How Many LEED points do you get for Water Use Intensity Reduction?

June 4, 2019 - 3 minutes read

Cove.tool automates the interior Water Use Intensity (WUI) calculation for your building and the impact of low flow fixtures and potential number of LEED points it can yield. Here are 5 things you need to know about the water tool to best integrate the new page into your early stage analysis process.

  1. What is Water Use Intensity (WUI)?
    1. The Water Use Intensity (WUI) expressed in gallons per square foot per year (gal/ft²/yr), is used to determine how much water your building will require during the years of occupation. This calculation is only done for interior water use and uses baseline and WaterSense values for the 5 standard water fixtures as specified in LEED’s Indoor Water Use Category. Cove.tool uses the low and high-performance values multiplied by square footage of your project produce a preliminary Water Use Intensity (WUI) and possible Water Use Intensity (WUI) Percent Reduction.

  • LEED Points
    • Along with calculating Water Use Intensity (WUI), the water use page in cove.tool also calculates a preliminary LEED point summary. As this tool only compares a two performance rates, low [baseline] performance and high [WaterSense fixtures] performance, there is only two possible performance outcomes. Either all your fixtures meet baseline performance standards and the project earns 0 LEED points because it was not able reduce on baseline performance, or all your fixtures are WaterSense labeled and offer a 37.45% water use reduction from baseline and thus earning you 3 LEED points.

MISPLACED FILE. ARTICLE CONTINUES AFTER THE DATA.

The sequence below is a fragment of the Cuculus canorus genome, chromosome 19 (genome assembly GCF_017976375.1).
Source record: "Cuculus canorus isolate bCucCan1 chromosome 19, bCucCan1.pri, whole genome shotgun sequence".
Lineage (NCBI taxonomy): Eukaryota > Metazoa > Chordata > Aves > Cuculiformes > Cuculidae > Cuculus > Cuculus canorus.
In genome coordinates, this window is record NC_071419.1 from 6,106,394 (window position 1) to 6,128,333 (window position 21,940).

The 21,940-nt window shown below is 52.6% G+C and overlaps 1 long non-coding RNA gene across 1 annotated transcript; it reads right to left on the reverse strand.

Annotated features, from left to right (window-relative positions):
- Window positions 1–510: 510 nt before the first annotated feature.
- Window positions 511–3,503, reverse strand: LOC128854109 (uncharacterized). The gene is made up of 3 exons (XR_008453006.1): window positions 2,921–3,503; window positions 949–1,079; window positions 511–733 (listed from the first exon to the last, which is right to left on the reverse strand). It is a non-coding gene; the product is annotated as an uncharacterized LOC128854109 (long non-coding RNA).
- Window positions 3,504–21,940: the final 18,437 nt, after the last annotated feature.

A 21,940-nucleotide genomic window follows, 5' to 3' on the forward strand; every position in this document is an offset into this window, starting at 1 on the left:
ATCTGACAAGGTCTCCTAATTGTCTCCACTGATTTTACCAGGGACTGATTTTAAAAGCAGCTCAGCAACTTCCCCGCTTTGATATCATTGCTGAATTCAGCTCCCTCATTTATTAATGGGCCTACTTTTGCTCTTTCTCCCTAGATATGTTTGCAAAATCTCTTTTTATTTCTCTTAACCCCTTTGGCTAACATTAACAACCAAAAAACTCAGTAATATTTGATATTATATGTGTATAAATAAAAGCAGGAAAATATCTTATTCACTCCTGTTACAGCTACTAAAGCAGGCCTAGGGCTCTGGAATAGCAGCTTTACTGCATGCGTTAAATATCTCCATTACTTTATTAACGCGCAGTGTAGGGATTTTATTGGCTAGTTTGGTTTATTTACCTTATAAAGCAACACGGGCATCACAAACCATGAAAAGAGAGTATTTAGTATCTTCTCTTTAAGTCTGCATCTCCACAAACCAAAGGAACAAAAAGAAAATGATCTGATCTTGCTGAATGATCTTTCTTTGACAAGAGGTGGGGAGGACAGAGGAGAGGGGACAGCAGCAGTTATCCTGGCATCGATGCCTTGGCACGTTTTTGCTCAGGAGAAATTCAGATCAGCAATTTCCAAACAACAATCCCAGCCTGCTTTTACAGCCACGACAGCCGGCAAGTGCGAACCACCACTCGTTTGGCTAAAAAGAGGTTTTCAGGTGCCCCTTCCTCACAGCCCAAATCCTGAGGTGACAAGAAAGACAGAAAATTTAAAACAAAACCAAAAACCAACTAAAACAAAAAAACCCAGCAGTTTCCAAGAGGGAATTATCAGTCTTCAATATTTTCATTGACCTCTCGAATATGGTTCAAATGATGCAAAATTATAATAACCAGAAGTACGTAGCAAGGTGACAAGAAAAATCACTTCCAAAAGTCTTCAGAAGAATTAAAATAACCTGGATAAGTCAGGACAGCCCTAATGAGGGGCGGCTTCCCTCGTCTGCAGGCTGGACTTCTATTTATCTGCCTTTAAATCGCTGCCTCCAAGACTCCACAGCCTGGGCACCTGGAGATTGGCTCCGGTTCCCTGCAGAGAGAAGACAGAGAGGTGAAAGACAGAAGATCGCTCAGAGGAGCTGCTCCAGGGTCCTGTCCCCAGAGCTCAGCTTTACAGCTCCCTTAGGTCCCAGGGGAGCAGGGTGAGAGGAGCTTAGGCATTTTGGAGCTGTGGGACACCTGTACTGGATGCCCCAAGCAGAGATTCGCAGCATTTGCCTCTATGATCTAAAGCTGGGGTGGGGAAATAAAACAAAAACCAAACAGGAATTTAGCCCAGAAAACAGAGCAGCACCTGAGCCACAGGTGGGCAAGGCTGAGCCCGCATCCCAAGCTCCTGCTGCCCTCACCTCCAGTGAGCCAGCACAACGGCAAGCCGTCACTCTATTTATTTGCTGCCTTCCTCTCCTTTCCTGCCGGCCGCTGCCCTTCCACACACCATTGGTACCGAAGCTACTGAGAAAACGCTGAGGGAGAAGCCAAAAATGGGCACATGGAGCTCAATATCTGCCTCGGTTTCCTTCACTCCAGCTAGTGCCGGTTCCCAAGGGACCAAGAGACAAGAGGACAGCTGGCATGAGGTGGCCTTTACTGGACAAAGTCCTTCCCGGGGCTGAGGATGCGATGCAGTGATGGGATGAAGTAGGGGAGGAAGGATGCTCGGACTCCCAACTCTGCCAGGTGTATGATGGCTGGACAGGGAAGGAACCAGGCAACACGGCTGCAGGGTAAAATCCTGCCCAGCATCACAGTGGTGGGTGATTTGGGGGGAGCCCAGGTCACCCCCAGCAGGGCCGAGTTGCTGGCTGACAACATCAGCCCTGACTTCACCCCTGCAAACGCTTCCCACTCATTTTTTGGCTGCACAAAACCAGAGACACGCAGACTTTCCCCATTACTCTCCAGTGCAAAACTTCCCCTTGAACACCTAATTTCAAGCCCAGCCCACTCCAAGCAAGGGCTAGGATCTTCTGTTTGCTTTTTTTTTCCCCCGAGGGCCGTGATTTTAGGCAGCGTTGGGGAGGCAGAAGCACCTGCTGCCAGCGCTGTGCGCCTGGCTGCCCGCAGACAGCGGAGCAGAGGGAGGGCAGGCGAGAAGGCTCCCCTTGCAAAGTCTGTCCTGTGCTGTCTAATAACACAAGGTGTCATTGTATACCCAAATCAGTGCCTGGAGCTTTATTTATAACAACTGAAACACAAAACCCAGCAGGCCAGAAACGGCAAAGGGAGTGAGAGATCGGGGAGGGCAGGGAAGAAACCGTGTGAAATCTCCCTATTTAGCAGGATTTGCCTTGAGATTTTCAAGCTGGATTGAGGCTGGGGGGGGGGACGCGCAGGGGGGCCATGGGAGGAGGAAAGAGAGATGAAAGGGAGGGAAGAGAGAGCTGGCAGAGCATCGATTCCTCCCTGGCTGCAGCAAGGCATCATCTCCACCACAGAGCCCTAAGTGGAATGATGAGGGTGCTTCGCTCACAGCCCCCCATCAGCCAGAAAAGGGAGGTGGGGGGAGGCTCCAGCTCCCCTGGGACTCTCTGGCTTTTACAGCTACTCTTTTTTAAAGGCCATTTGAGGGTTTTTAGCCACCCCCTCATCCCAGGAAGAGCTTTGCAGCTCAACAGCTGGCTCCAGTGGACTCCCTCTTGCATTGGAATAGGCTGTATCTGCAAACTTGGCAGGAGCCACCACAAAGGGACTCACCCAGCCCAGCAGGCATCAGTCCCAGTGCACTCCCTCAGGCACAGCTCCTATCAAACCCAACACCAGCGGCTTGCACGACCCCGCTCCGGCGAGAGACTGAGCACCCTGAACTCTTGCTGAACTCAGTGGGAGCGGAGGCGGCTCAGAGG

• The Breakdown.
    • Another feature cove.tool offer as part of the water use page is the Interior Water Use Breakdown Graph. This graph demonstrates which of the five fixture categories (showers, toilets, urinals, kitchens, and lavatories) dominate your building’s water use based on building type and area. This information is best used in every phase of design when selecting fixtures is crucial to conserving energy and water use, thus resulting in a better performing building.

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